I have just finished making my flight and hotel reservations for Blackboard World 2014. I finalized these plans with a somewhat troubled heart, loathe to participate in an event that to me is a frenzied celebration of the commercialization of education, couched as a probing, open, academic conference. Let me just come right out and say it: Blackboard®, Inc. is an easy company to hate. Once an inferior product with a sizable market share, Blackboard went on a buying spree, gobbling up smaller web service companies and absorbing them into their product ecosystem. Angel integrated with Learn. Elluminate and Wimba became Blackboard Collaborate. TerribyClever Design became the platform for Blackboard Mobile. iStrategy became Analytics. Presidium was transformed into Blackboard Student Services. Moodlerooms. The list goes on.
Over the past year, Blackboard has been civilizing the Frankenstein monster they’ve created from the spare parts of other companies, trying to build an integrated product line that can compete with some of the new upstart in the LMS market, notably Instructure’s Canvas. I’ve generally liked the direction Blackboard is headed, and how much more responsive they have been to both customer and user feedback. But, like all LMSs, no matter how good Blackboard is or becomes, it will still be a problem disguised as a solution. More on that later.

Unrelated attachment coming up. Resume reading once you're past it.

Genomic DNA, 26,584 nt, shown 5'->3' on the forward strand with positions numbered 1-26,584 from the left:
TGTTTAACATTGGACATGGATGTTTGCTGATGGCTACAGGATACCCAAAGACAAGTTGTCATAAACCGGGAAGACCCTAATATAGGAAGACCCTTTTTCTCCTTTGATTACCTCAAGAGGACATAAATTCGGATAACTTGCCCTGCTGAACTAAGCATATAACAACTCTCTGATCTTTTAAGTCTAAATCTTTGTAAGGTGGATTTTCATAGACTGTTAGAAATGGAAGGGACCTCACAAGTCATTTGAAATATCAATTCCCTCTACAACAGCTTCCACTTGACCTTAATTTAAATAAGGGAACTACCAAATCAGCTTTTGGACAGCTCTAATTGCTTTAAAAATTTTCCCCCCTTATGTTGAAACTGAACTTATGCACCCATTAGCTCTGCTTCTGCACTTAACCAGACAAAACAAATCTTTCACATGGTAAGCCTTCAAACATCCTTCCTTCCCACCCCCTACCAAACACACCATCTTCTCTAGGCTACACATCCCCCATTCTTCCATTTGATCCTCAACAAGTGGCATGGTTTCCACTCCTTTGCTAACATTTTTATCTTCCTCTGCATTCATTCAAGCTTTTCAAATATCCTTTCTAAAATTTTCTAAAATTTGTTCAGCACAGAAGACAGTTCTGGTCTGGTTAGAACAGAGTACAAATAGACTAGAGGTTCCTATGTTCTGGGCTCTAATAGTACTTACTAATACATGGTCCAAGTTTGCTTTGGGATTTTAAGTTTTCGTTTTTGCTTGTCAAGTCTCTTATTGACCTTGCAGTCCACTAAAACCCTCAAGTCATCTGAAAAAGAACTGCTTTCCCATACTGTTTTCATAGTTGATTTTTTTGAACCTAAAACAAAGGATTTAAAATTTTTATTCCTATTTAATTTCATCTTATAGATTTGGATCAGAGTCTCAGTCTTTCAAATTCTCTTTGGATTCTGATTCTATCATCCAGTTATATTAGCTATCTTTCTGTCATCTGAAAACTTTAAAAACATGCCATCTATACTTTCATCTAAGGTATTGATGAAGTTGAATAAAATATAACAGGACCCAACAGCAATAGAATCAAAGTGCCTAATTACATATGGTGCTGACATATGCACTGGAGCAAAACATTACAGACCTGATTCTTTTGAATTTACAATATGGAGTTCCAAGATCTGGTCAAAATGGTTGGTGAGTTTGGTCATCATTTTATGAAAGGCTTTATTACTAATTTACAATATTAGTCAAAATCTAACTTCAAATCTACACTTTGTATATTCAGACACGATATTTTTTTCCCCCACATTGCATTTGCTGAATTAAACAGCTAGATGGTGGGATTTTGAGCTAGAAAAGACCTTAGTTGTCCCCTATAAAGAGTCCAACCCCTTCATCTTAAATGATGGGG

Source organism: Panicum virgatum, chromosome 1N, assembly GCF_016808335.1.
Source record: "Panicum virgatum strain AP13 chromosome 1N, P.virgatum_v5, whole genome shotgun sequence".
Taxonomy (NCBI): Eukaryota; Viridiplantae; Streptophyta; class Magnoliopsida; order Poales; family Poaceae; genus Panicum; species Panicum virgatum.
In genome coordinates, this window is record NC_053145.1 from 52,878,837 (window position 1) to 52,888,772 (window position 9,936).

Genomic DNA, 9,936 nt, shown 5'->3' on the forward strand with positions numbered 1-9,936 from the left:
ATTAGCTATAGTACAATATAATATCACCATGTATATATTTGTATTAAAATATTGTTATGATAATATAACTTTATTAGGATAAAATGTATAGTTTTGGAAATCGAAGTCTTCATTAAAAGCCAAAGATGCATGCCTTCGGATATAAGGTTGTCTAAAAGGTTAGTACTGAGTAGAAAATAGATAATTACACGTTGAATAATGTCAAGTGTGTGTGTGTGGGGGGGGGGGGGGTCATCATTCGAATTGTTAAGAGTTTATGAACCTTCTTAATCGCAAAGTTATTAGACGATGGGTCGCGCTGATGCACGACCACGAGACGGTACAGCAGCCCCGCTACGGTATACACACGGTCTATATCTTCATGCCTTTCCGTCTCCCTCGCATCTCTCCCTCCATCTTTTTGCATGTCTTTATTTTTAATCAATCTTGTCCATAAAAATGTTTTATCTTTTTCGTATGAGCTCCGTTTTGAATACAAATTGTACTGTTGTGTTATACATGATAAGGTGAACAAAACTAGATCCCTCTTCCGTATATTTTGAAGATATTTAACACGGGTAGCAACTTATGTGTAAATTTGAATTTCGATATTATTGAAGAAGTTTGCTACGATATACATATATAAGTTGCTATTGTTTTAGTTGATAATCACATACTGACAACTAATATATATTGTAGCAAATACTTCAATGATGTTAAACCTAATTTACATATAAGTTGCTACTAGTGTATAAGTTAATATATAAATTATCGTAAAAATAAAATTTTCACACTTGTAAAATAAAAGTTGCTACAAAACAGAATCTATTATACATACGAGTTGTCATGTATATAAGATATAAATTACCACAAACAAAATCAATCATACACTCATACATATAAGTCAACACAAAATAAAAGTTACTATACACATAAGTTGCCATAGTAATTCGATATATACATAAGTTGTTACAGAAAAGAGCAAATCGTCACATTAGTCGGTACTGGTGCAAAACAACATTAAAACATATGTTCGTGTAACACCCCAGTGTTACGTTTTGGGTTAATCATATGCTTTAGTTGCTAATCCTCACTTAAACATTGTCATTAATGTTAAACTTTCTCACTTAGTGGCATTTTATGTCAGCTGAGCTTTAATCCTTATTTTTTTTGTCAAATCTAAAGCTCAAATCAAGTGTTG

The VCCS is a big customer of Blackboard, Inc., and part of my job is to oversee our LMS, Blackboard Learn, including xpLor, and Blackboard Collaborate. It makes sense that I should go despite how uncomfortable I feel about attending. Appropriately, the conference is being held in Las Vegas, the City of Mammon, which only adds to my sense of loathing (to reference Hunter S. Thompson). Any fascination I had for Vegas has long worn off. Regardless, the die has been cast. It’s Vegas or bust. I have been to Bb World once before, in New Orleans in 2012. I spent most of the conference agog at the sheer monumental size of everything: from the clamoring hordes of badged participants to the soaring spaces of the Convention Center that seemed to stretch on for miles. I felt I was strolling through a gigantic product placement. For 2014, I have been invited to be on a panel titled Instructional Content & the LMS in which the moderator, a Bb employee, offers a rather vague description of the session: “The LMS has transformed education. It has brought traditional teaching online and has enabled a level of experience in education that was not previously possible.” You could read this in a number of ways, depending on how you define traditional teaching and level of experience.
I will use this blog to reflect on my experiences at the conference, and report on any notable announcements that Blackboard inevitably makes at these events. Until then, what are your thoughts about the various products Blackboard offers? About the LMS in general? Have you been to Bb World before? Was it a valuable experience?